Best Performance by an Actress in a Leading Role in a Musical will almost certainly go to megawatt talent Patina Miller for her star turn as “The Leading Player” in the revival of Pippin. Miller takes over the role from its original 1973 Tony winner Ben Vereen—awfully big tap shoes to fill. Her performance is nothing short of extraordinary, combining a powerful voice, Fosse-inspired dance, acting, and acrobatics. She is onstage virtually every minute of the 2-hour, 35-minute show, and she deserves any and all awards that come her way.

Another member of Pippin‘s cast who will likely be a winner is Andrea Martin for Best Performance by an Actress in a Featured Role. Martin plays Pippin’s grandmother, and earns a standing ovation each night for her crowd-pleasing “Just No Time at All’—sung on a trapeze, no less!

Pam MacKinnon has a good shot at winning Best Director of a Play for the revival of Who’s Afraid of Virginia Woolf?  This is MacKinnon’s second consecutive Tony nomination; she was recognized last year for directing the play Clybourne Park. Diane Paulus will likely (and should) win for Best Direction of a Musical for Pippin. She was previously nominated for Hair (2009) and The Gershwins’ Porgy and Bess (2012), both of which won Best Revival of a Musical. MacKinnon and Paulus are the only women nominated in either category.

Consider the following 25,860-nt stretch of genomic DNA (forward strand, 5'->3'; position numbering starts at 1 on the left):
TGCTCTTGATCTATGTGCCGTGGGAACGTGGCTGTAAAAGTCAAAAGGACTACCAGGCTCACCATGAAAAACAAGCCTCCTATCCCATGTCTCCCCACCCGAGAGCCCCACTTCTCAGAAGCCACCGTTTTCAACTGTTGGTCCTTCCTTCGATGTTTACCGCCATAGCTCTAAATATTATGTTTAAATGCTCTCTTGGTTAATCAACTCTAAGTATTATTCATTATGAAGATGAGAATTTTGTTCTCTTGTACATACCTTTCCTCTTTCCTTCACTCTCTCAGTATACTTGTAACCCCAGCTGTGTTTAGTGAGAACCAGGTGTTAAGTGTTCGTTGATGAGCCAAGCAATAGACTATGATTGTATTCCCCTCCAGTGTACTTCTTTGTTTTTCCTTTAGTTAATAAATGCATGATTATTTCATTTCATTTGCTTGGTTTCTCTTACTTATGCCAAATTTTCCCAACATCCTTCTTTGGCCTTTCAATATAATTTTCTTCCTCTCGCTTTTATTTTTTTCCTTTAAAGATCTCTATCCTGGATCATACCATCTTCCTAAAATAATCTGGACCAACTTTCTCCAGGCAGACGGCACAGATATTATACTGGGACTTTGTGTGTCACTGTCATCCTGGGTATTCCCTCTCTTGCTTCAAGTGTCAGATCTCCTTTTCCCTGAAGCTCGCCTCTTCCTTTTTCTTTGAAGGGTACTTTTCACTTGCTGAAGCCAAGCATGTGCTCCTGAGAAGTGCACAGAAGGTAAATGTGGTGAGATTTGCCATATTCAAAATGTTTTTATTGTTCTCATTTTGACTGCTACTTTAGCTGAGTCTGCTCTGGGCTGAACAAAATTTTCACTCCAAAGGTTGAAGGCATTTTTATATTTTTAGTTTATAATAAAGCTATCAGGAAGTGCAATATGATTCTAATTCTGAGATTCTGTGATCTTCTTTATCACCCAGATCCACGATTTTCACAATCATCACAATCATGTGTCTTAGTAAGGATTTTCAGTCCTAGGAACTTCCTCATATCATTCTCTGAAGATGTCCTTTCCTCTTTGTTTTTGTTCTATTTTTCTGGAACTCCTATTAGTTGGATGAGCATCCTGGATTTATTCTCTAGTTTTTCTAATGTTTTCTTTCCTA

Last but not least in our discussion of divine divas, let’s consider Cyndi Lauper’s rise from 1980s pop icon to accomplished Broadway composer and lyricist. As a recording artist, Lauper was a contemporary of Madonna’s, but her path has been quite different. In 1985, she was nominated for several Grammy Awards, including Best Album, Best Song, and Best Record. She won Best New Artist. Although a prolific music maker for the past 30 years, with a loyal following and critical acclaim, she’s never regained the mass popularity she had with “Girls Just Want to Have Fun.” But, she’s become a passionate spokesperson for the LGBT community. This, as well as her always outrageous personality (“She’s So Unusual”), may have been why Lauper (along with book writer Harvey Fierstein) was the producer’s choice for developing the musical version of Kinky Boots from day one.